Competition is tough in a downturn, and for this recession it is not ending yet. So how do you maintain your morale and keep focused on getting that job. To be better than the competition you need to be proactive. Here’s some quick tips to help you on your way:
- Be specific in your job search. Narrow the search and only apply for jobs you really want and/or are qualified to do. Don’t waste your time. Use it wisely to ensure that you prepare tailored applications for roles you are interested in.
- Understand precisely what you want and what you can offer. Once you decide exactly what job you want you need to be very clear about what experience, skills and knowledge you can offer an employer. If you need to clarify this, do some simple analysis and draw up a couple of list including key words to help in the job search.
- Be objective and set clear goals. Long-term goal may be finding the right job but short-term goals will help you develop and maintain your motivation. Hold yourself accountable. Examples might be improve your networking and join a new professional group; contact your alumni and seek out advice or look to attend an event.
- Develop new strategies. Try a multifaceted approach. Don’t just job search on-line, develop relationships with recruitment agencies and use industry specific contacts.
- Reappraise your skills. Whilst you are unemployed you have an ideal opportunity to gain more skills, and there are possibilities of funding. Consider carefully what skills would enhance your existing skill set and what skills are missing that would make it worthwhile enrolling on a training course or continuing education.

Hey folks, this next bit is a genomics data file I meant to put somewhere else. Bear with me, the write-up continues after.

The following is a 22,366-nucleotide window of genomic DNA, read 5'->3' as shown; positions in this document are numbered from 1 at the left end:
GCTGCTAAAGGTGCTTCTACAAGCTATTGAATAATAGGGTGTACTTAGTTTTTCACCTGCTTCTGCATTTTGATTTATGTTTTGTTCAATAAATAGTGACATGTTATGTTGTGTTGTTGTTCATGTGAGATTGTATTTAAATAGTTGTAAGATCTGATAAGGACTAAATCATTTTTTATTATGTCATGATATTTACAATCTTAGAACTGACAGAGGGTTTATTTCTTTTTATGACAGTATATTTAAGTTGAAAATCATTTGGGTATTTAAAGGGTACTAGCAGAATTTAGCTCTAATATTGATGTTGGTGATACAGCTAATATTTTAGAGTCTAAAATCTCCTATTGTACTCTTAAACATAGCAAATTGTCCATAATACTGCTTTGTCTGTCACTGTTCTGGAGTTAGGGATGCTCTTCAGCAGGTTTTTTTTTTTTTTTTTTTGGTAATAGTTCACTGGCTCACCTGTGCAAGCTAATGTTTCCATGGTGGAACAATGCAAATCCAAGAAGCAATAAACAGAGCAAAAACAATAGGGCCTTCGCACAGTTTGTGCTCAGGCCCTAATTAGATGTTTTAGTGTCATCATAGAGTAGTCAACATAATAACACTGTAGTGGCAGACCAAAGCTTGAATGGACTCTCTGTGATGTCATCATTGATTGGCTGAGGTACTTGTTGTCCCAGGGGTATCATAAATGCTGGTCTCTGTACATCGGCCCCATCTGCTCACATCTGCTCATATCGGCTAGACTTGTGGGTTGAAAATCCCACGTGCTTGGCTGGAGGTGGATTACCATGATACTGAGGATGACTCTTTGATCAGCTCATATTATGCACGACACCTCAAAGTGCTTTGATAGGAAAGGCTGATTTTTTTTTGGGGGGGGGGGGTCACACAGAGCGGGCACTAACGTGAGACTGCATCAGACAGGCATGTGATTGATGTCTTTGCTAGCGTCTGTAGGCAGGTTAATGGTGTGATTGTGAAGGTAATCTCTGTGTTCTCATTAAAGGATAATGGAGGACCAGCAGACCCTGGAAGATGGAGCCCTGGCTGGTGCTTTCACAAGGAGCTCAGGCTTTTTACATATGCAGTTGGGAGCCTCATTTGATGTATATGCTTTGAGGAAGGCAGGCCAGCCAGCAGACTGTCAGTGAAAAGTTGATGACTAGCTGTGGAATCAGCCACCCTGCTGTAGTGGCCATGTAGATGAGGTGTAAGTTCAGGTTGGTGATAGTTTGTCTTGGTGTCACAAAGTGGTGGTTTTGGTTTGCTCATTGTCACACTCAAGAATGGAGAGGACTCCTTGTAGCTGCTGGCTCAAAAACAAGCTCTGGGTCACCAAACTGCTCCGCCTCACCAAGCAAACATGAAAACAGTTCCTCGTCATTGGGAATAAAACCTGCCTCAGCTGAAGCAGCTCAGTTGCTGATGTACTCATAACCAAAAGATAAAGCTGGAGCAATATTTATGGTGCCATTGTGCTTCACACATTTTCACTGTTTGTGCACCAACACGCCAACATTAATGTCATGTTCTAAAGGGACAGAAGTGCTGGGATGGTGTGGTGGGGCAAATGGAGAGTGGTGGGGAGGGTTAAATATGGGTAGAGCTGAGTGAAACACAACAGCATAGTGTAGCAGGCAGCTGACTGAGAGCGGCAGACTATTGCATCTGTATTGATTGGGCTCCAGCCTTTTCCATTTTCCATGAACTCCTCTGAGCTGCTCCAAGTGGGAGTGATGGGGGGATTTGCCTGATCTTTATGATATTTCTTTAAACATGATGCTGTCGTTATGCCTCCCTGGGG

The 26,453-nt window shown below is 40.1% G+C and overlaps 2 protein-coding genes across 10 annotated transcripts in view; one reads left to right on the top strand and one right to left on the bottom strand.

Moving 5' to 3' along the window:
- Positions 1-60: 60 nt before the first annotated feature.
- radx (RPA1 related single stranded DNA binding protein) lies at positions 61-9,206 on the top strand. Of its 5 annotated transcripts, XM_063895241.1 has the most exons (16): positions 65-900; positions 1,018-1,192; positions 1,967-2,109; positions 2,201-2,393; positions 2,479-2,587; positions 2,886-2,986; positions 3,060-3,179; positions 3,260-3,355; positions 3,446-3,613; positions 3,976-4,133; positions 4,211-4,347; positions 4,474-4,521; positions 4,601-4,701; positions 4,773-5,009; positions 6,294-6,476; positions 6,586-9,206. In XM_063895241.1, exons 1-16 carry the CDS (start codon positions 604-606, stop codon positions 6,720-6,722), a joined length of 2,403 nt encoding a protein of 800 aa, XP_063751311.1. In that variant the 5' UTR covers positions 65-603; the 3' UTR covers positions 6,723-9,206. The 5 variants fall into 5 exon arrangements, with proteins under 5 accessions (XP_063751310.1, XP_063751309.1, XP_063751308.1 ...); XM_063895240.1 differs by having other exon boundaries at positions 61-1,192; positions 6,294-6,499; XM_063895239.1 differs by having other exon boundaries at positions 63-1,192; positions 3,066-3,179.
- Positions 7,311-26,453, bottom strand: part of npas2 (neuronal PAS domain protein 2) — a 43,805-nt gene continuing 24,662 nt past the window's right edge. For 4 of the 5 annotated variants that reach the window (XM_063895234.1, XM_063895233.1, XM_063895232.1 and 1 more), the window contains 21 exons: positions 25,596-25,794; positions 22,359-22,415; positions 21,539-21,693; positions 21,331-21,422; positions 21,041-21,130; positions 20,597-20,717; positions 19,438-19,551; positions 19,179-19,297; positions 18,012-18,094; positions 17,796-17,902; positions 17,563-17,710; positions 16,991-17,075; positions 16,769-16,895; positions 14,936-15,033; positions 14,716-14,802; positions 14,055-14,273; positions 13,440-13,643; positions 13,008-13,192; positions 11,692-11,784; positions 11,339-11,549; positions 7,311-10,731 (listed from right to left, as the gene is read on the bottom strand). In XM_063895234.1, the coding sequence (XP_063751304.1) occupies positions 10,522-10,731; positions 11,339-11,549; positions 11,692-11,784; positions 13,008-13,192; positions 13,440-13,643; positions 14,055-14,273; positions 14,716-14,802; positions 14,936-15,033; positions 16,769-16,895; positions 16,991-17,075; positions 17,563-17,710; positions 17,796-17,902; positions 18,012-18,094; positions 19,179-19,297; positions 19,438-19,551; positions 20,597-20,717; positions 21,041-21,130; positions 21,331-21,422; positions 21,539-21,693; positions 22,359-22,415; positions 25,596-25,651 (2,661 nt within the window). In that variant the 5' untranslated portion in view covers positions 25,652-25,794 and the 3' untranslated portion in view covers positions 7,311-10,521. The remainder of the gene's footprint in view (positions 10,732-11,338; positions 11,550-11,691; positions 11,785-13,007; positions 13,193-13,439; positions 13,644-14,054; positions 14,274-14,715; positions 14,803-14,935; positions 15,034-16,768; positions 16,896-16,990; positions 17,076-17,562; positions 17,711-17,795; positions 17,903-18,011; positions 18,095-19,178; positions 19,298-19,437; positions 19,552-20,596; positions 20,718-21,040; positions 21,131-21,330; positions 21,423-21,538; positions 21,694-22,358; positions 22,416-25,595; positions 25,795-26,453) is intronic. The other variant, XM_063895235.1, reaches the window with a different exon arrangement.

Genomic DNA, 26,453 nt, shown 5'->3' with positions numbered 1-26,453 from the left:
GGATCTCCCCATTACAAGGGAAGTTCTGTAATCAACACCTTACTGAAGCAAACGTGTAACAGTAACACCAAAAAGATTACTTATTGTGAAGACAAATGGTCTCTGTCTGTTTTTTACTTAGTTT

- Research research research. If you find a suitable job vacancy and you are tempted to apply; do everything possible to stand out from the rest of the applications. Discover who is the decision maker, the hiring manager, the possible subordinates. Use LinkedIn for searching and make personal approaches to the right people. Include the organisation’s language and vision in your application.
- Keep your professional edge and keep up to date. You need to be reading current trade publications, industry specific media and contributing to online blogs and forums. This will ensure that you have something to talk about with interviewers and that you are fully aware of new developments, changes in legislation or technology; all of which could be relevant to your job search success.
- Build your online reputation. Use social media wisely, professionally and consistently. Having a LinkedIn, Twitter and Facebook profile, populated with comments relating your field of expertise can position you as highly proficient. And recruiting managers are more than ever before likely to search your name online. Using social media effectively will bring up good results.
- Have your own website. Write a blog, showcase your talent in different ways. Use wordpress or similar to build your credibility and professionalism. It can be a cost effective way of marketing.
- Prepare prepare prepare. Keep practising for potential interviews and rehearse your answers. Use competency and behavioural examples. Remind yourself continually about your successes and achievements. Think about the situation, task you did, actions taken and the results and make the response fluent. You are the only person who can can sell yourself well. You must forget modesty and be prepared to shine.
Keep optimistic for as long as needed; looking after yourself and keeping focused will avoid the frustrations of the challenging job search. Join a career transition programme for support as maintaining a positive attitude will help you overcome and learn from any setbacks. It will be tough but it is achievable. Being proactive means you are increasing your chances of landing your ideal job.
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